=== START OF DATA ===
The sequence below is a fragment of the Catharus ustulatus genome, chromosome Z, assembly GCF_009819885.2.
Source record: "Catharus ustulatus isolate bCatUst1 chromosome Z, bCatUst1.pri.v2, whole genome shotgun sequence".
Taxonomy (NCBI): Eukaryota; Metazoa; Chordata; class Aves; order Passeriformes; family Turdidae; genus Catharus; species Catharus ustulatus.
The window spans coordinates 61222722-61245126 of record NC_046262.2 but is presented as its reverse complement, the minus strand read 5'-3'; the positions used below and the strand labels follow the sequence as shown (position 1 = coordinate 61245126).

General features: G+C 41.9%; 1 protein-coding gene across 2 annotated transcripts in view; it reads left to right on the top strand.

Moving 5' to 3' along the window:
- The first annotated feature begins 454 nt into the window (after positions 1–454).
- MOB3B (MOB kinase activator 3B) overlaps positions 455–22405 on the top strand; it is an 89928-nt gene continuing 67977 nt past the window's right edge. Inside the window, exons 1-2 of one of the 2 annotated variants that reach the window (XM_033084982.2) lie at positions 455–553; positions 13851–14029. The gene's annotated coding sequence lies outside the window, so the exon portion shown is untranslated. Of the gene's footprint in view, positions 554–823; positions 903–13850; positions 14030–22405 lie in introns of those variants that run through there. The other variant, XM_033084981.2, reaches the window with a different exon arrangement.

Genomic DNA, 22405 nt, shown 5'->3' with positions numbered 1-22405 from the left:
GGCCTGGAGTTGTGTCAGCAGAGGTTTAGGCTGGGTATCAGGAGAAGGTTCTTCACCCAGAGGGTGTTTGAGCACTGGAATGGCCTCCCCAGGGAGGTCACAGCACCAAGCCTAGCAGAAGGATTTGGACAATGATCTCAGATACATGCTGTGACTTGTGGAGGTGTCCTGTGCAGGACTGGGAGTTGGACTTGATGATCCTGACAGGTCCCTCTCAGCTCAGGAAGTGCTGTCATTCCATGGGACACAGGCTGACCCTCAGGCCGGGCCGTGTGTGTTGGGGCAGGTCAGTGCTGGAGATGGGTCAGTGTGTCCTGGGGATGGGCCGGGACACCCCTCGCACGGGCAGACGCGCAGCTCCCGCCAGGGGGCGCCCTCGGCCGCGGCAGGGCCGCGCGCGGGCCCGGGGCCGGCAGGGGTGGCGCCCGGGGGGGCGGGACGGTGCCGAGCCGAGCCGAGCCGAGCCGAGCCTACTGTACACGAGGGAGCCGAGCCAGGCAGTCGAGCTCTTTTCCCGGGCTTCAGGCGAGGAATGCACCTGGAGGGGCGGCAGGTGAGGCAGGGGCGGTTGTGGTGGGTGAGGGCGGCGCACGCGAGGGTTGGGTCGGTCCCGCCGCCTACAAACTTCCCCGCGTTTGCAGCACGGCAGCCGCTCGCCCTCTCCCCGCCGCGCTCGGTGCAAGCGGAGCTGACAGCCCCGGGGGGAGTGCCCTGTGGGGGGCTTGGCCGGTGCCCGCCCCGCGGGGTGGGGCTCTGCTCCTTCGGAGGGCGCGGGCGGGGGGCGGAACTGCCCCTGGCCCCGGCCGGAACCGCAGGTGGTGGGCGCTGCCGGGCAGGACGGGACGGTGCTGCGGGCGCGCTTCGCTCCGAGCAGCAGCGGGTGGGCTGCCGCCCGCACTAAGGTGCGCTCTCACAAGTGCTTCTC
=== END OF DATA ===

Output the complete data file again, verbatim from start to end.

The sequence below is a fragment of the Catharus ustulatus genome, chromosome Z, assembly GCF_009819885.2.
Source record: "Catharus ustulatus isolate bCatUst1 chromosome Z, bCatUst1.pri.v2, whole genome shotgun sequence".
Taxonomy (NCBI): Eukaryota; Metazoa; Chordata; class Aves; order Passeriformes; family Turdidae; genus Catharus; species Catharus ustulatus.
The window spans coordinates 61222722-61245126 of record NC_046262.2 but is presented as its reverse complement, the minus strand read 5'-3'; the positions used below and the strand labels follow the sequence as shown (position 1 = coordinate 61245126).

General features: G+C 41.9%; 1 protein-coding gene across 2 annotated transcripts in view; it reads left to right on the top strand.

Moving 5' to 3' along the window:
- The first annotated feature begins 454 nt into the window (after positions 1–454).
- MOB3B (MOB kinase activator 3B) overlaps positions 455–22405 on the top strand; it is an 89928-nt gene continuing 67977 nt past the window's right edge. Inside the window, exons 1-2 of one of the 2 annotated variants that reach the window (XM_033084982.2) lie at positions 455–553; positions 13851–14029. The gene's annotated coding sequence lies outside the window, so the exon portion shown is untranslated. Of the gene's footprint in view, positions 554–823; positions 903–13850; positions 14030–22405 lie in introns of those variants that run through there. The other variant, XM_033084981.2, reaches the window with a different exon arrangement.

Genomic DNA, 22405 nt, shown 5'->3' with positions numbered 1-22405 from the left:
GGCCTGGAGTTGTGTCAGCAGAGGTTTAGGCTGGGTATCAGGAGAAGGTTCTTCACCCAGAGGGTGTTTGAGCACTGGAATGGCCTCCCCAGGGAGGTCACAGCACCAAGCCTAGCAGAAGGATTTGGACAATGATCTCAGATACATGCTGTGACTTGTGGAGGTGTCCTGTGCAGGACTGGGAGTTGGACTTGATGATCCTGACAGGTCCCTCTCAGCTCAGGAAGTGCTGTCATTCCATGGGACACAGGCTGACCCTCAGGCCGGGCCGTGTGTGTTGGGGCAGGTCAGTGCTGGAGATGGGTCAGTGTGTCCTGGGGATGGGCCGGGACACCCCTCGCACGGGCAGACGCGCAGCTCCCGCCAGGGGGCGCCCTCGGCCGCGGCAGGGCCGCGCGCGGGCCCGGGGCCGGCAGGGGTGGCGCCCGGGGGGGCGGGACGGTGCCGAGCCGAGCCGAGCCGAGCCGAGCCTACTGTACACGAGGGAGCCGAGCCAGGCAGTCGAGCTCTTTTCCCGGGCTTCAGGCGAGGAATGCACCTGGAGGGGCGGCAGGTGAGGCAGGGGCGGTTGTGGTGGGTGAGGGCGGCGCACGCGAGGGTTGGGTCGGTCCCGCCGCCTACAAACTTCCCCGCGTTTGCAGCACGGCAGCCGCTCGCCCTCTCCCCGCCGCGCTCGGTGCAAGCGGAGCTGACAGCCCCGGGGGGAGTGCCCTGTGGGGGGCTTGGCCGGTGCCCGCCCCGCGGGGTGGGGCTCTGCTCCTTCGGAGGGCGCGGGCGGGGGGCGGAACTGCCCCTGGCCCCGGCCGGAACCGCAGGTGGTGGGCGCTGCCGGGCAGGACGGGACGGTGCTGCGGGCGCGCTTCGCTCCGAGCAGCAGCGGGTGGGCTGCCGCCCGCACTAAGGTGCGCTCTCACAAGTGCTTCTC